Name: Ryuko Hira
Title: Representative Director of Hotel Management International Co. (since June 2010)
DOB: May 30, 1948
Hometown: Jaipur, India
Years in Japan: 52
When 24 million people visited Japan in 2016, it marked the first time the number surpassed 20 million, a figure that the government had hoped to meet by 2020.
With such accelerated growth in visitor numbers — only 10 million visited in 2013 and 5 million in 2003 — the government has set a new goal of 40 million visitors by 2020 and 60 million by 2030, both double the previous targets.
An estimated 28 million people visited last year as the upward trend continues, seemingly unabated. Getting to 60 million, however, a stratosphere breached only by France (82 million in 2016), the United States and Spain (75 million each), will require several developments, including the provision of more hotel rooms.
Another key will be whether Japan can attract visitors from previously untapped sources, such as the world’s second-most populous country, India. While China led the way with an estimated 7 million people visiting Japan last year, only 130,000 people from India came to Japan.
There seems to be no better person to help Japan with the hotel situation and inbound tourism from India than Ryuko Hira, a Japanese citizen of Indian descent who is the president of Hotel Management International Co. (HMI).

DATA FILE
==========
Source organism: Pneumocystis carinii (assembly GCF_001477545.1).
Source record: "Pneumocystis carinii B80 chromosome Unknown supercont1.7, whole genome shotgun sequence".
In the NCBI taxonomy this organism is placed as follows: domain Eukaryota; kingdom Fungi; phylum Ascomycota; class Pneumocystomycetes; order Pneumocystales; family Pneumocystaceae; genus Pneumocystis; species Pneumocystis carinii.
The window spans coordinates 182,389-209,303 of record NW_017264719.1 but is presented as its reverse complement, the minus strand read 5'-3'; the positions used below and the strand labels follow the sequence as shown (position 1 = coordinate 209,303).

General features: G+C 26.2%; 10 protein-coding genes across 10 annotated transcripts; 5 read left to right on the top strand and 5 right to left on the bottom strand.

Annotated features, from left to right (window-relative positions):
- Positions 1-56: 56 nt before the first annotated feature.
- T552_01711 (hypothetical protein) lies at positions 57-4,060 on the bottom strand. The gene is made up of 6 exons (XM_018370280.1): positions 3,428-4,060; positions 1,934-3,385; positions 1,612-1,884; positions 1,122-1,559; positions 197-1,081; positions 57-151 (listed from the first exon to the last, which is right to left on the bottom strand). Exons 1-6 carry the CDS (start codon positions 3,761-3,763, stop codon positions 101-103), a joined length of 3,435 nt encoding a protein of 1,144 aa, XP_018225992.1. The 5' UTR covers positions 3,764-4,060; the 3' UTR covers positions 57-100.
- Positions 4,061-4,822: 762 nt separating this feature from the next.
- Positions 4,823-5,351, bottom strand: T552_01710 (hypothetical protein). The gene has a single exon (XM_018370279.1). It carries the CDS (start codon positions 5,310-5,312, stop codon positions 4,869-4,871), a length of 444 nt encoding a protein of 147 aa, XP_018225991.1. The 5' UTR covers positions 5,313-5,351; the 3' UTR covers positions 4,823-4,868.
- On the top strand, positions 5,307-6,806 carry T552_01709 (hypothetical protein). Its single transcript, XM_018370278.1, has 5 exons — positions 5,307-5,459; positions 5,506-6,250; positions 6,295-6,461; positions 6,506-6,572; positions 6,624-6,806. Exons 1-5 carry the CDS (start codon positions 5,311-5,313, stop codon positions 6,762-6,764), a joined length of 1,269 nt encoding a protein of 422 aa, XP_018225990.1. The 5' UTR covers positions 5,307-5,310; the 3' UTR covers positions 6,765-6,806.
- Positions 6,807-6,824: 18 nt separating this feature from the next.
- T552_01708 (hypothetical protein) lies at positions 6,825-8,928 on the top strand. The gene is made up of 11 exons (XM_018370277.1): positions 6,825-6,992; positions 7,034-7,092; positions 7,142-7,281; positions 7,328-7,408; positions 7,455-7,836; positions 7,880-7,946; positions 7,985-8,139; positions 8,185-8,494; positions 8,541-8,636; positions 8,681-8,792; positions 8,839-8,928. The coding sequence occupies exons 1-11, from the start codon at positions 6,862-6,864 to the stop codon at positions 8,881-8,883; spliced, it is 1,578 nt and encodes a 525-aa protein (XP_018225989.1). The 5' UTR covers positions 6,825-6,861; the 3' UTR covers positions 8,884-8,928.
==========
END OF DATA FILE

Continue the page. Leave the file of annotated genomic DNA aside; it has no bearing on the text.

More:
Hira believes Japan has the characteristics to be a major tourist destination.
“There are a limited number of countries that excel in all of the four fundamental pillars required for a strong tourist industry — a diverse natural environment, a rich history and culture, seasonal diversity and world-class cuisine,” Hira said during an interview with The Japan Times at HMI headquarters in Tokyo.
The Japanese government’s tourism industry reforms such as visa relaxations have helped draw tourists, but more needs to be done to improve the industry’s international competitiveness and productivity, he said.
“At the same time, there is the need to create the infrastructure to allow every traveler, including the elderly and people with disabilities, to experience ‘the joy of traveling,'” Hira said.
His HMI Hotel Group has been expanding its portfolio, developing and acquiring hotels and other tourism-related infrastructure across the country, with an aim to contribute to regional economies. The Ginza Creston in Tokyo, Tsumagoi Resort Sai no Sato in Shizuoka Prefecture and Rizzan Sea-Park Hotel Tancha-Bay in Okinawa Prefecture are part of the group.
According to a Nov. 8, 2017, Nikkei MJ article, HMI ranked 11th in sales among all hotel groups in Japan. HMI’s sales figure for its fiscal year ending in September was ¥48 billion, an 18.8 percent rise from the year earlier. Overall, sales at Japanese hotels rose 3.6 percent.
Thus, it comes as no surprise that Hira is a senior advisor to the prime minister’s working group at the Land, Infrastructure, Transport and Tourism Ministry. For the annual meetings between Prime Minister Shinzo Abe and Indian counterpart Narendra Modi, Hira is deeply involved on the tourism side to find ways to draw Indians to Japan.
Hira knows his task isn’t easy as many challenges remain.